TEEN TITANS T-SUB WITH AQUALAD
Bandai has produced a surprisingly extensive line of toys based on the Teen Titans animated series which airs on the Cartoon Network. However, some of the vehicles they've come up with for this line have been -- to put it politely -- rather, um, fanciful.
One, at least, that DOES have its origins in the animated series is the T-Sub. The largest of the Titans vehicles, it's also the only way to get the Aqualad character, whose figure is included with the vehicle.
The T-Sub lives up to its name not only by being the main group vehicle for the Titans, but also because, despite having a rather bulbous shape, it does more or less resemble a letter "T". There are five distinct seats, one for each member of the Titans of the animated series -- Robin, Starfire, Raven, Beast Boy, and Cyborg.
As for the toy itself, Bandai did an overall good job with it. There are certain things to note about it, however. The five canopies do not open individually. Rather, the front three and the rear two open as groups. There are spring-loaded missile launchers in the front, which are seemingly part of the jets. Three small wheels along the bottom of the vehicle allow it to roll very effectively across any reasonably smooth surface.
One thing I would especially note is that despite being a submarine and coming with a character who spends most of his time underwater, this is NOT a toy to be used in water! It's not designed to float, and it has a battery-operated sound mechanism, with speaker holes on the bottom of the craft, that I suspect would not take very well to being placed into a bathtub, swimming pool, or even a large puddle.
Overall, though, it's an excellent toy, and a good addition to the Titans collection.
Now, let's discuss Aqualad. In the animated series, he's not an official member of the Titans, although he's turned up in at least two episodes that I know of (I do not watch the show consistently). While the character does not bear that much of a resemblance to his comic book counterpart, I will say this -- his uniform design beats the heck out of anything his comic book counterpart ever wore. The comic book Aqualad has had a penchant for uniforms that are predominantly red in color, with blue and or black trim. Red? For an undersea hero? (Granted, Aquaman's orange and green doesn't make a whole lot more sense).
The animated Aqualad's uniform is two shades of blue, with white trim that looks like waves. It's an excellent overall design that his comic book counterpart could do well to emulate someday.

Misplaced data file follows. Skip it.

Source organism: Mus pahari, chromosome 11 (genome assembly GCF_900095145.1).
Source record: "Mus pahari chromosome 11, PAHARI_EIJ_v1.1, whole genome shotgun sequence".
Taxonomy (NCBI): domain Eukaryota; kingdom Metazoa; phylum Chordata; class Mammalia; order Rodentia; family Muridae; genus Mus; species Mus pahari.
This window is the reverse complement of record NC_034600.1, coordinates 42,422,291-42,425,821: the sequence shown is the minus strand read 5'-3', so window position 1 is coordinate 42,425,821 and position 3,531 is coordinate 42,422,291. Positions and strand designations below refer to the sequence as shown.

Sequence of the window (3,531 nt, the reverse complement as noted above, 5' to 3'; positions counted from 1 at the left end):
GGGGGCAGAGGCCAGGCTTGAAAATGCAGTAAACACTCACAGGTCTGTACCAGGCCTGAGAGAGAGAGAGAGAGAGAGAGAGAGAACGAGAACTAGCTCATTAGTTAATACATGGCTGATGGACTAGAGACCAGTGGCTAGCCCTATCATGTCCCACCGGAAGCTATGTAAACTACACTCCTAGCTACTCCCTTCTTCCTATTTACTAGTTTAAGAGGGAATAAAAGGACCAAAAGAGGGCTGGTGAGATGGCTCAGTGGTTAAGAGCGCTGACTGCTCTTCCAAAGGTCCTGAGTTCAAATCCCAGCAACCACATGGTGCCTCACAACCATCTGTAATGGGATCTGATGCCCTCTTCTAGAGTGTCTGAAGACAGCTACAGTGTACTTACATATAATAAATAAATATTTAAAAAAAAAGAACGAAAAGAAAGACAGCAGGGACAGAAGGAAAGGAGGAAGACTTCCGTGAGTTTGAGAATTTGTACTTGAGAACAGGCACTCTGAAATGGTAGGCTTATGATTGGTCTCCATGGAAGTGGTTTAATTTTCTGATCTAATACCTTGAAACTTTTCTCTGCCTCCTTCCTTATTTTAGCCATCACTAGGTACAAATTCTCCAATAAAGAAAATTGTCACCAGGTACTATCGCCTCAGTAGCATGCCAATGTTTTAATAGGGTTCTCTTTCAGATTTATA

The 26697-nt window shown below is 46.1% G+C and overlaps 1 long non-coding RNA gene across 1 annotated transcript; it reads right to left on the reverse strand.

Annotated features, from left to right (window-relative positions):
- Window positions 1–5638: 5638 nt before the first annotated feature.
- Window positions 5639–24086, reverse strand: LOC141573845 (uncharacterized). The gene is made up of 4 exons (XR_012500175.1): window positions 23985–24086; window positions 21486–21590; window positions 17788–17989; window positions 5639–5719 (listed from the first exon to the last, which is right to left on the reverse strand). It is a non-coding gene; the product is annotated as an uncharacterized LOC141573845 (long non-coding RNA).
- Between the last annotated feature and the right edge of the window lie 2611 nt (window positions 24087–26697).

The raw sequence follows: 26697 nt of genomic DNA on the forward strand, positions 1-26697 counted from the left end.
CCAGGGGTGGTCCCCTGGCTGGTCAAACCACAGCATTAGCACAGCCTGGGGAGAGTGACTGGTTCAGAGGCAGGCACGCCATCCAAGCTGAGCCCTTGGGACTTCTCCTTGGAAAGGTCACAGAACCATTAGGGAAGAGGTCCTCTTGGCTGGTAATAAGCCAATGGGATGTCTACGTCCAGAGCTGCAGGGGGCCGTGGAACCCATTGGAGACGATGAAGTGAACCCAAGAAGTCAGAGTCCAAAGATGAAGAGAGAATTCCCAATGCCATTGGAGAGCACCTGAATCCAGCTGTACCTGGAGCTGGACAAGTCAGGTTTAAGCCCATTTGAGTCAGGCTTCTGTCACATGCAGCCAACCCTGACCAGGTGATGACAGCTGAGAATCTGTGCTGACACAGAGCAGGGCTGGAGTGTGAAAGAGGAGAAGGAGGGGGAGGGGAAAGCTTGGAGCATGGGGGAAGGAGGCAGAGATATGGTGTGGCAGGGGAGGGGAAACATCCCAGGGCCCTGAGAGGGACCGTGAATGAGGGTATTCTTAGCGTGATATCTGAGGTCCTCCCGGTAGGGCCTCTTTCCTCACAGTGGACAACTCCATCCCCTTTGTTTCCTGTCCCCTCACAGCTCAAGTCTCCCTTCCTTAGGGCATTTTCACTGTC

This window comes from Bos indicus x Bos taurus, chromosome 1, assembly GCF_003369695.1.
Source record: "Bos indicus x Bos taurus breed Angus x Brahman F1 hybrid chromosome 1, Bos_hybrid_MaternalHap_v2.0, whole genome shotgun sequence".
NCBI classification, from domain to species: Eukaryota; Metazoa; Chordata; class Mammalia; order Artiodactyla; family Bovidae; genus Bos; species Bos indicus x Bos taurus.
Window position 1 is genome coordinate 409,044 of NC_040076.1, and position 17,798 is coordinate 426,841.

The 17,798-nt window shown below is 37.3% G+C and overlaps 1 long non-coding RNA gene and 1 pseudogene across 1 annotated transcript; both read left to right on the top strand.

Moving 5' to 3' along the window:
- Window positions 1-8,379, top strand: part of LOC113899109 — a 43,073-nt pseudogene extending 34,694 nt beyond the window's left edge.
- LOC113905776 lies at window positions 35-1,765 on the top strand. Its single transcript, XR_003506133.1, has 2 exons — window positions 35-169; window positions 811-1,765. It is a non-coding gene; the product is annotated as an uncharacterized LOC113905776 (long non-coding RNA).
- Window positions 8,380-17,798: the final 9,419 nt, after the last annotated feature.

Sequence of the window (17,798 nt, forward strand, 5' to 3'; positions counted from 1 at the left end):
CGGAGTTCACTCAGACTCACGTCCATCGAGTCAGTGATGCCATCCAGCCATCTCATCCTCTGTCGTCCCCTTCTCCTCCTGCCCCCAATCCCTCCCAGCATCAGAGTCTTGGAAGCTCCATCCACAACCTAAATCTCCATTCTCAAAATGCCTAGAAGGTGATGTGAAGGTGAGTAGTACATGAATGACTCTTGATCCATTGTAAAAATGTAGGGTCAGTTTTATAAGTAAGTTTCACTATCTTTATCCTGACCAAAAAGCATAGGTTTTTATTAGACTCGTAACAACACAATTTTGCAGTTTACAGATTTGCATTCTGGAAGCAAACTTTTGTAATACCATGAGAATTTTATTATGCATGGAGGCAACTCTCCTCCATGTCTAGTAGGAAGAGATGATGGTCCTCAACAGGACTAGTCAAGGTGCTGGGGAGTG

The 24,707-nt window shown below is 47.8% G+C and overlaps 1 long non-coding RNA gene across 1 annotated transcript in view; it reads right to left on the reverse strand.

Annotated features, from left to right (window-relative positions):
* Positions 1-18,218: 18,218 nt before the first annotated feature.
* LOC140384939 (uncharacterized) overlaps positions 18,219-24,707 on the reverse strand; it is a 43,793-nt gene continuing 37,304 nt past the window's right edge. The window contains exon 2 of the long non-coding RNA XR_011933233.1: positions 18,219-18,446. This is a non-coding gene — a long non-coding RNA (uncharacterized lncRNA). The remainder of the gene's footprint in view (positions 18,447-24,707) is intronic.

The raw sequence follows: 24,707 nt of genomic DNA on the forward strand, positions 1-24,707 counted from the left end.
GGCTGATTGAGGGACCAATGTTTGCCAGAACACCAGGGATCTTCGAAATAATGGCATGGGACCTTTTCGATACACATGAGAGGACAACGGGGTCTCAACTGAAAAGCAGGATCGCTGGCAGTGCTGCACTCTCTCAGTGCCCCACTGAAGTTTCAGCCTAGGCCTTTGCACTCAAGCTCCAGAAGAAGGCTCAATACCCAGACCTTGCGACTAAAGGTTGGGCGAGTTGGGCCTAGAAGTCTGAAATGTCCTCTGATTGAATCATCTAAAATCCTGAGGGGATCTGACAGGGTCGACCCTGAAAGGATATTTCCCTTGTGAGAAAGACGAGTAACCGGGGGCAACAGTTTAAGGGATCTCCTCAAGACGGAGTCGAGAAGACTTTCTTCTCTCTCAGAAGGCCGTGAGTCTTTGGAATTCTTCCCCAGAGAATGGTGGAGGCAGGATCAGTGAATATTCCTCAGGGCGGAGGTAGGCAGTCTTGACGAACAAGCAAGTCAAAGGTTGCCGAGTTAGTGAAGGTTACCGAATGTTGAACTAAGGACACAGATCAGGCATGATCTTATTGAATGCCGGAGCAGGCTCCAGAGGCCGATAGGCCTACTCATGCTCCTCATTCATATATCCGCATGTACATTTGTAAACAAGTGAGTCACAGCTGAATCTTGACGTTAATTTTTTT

The figure, in the 3" scale, is decent, and has the full level of articulation that we've come to expect from these Titans figures -- head, arms, legs, knees, and a swivel in the upper leg. (Please see my review on the Teen Titans Speedy figure to see what Bandai has done to this with their newest Titans releases. It's not good news, either.)
About the only deficiency on the figure, where you can really tell that some penny-pincher at Bandai wanted to save a tenth of a cent on each Aqualad, is that the glove and boot cuffs, which should've been white, were left unpainted. Fortunately, the lines for these are sculpted into the plastic, and anyone with a steady hand and some white acrylic paint and either a fine brush or even a toothpick should be able to correct this, so I won't make a big deal about it.
According to ToyFare magazine, the T-Sub has been quite a popular item among collectors, who have been enjoying the Titans line, if for no other reason than, unlike a lot of superhero-related lines before it, Bandai hasn't been afraid to turn out a decent number of secondary and tertiary characters. This is NOT a line suffering from "Batman Syndrome" (although these days I'm tempted to call it "Spider-Man Syndrome" just as readily -- at least the Batman variants tend to have different color uniforms...).
ToyFare states that the T-Sub has been a fairly scarce item, but I didn't have any trouble turning it up at Toys "R" Us. To the best of my knowledge, neither Target nor Wal-Mart even carried it, at least not around here they didn't. It does come in a rather large box, even though the vehicle itself is just short of a foot long and a foot wide, so it doesn't take up a lot of space. That box might've pushed it just outside the size that those department stores were willing to squeeze into their aisles.
Do I recommend the T-Sub? If you're a Titans fan, then definitely. It's a good representation of this frequently-seen vehicle, and the Aqualad figure is a nice one to have, even if he needs a little touch-up. The T-Sub and Aqualad are definitely worthy additions to the TEEN TITANS!
ADDENDUM/UPDATE - Since writing this review, I have discovered that Bandai has recolored some of those rather peculiar vehicles I mentioned in the opening, and assigned them to different characters than before, and of course included figures.
The former ROBIN VAC-CYCLE (which is exactly as silly as it sounds), which was mostly red and green, has now been redone in blue, and is now the AQUALAD VAC-CYCLE. The Aqualad figure that it comes with is identical to the one that comes with the T-Sub. It's also worth mentioning that the T-Sub has been re-released, but WITHOUT Aqualad!
I still recommend the T-Sub as a very cool, and also authentic-from-the-cartoon-show, vehicle. However, if you're primarily interested in just adding the Aqualad figure to your collection, then the "Vac-Cycle" retails for under $7.00, whereas the T-Sub is closer to $25.00. A rather substantial difference.
And it looks like Bandai is going to do as much rehashing with this line as they possibly can, even as they cheapen the few new items that come out (again, see my review elsewhere on the new Speedy figure). While this particular situation is not a bad way to get the Aqualad figure, I find it very difficult to respect this practice just on general principles.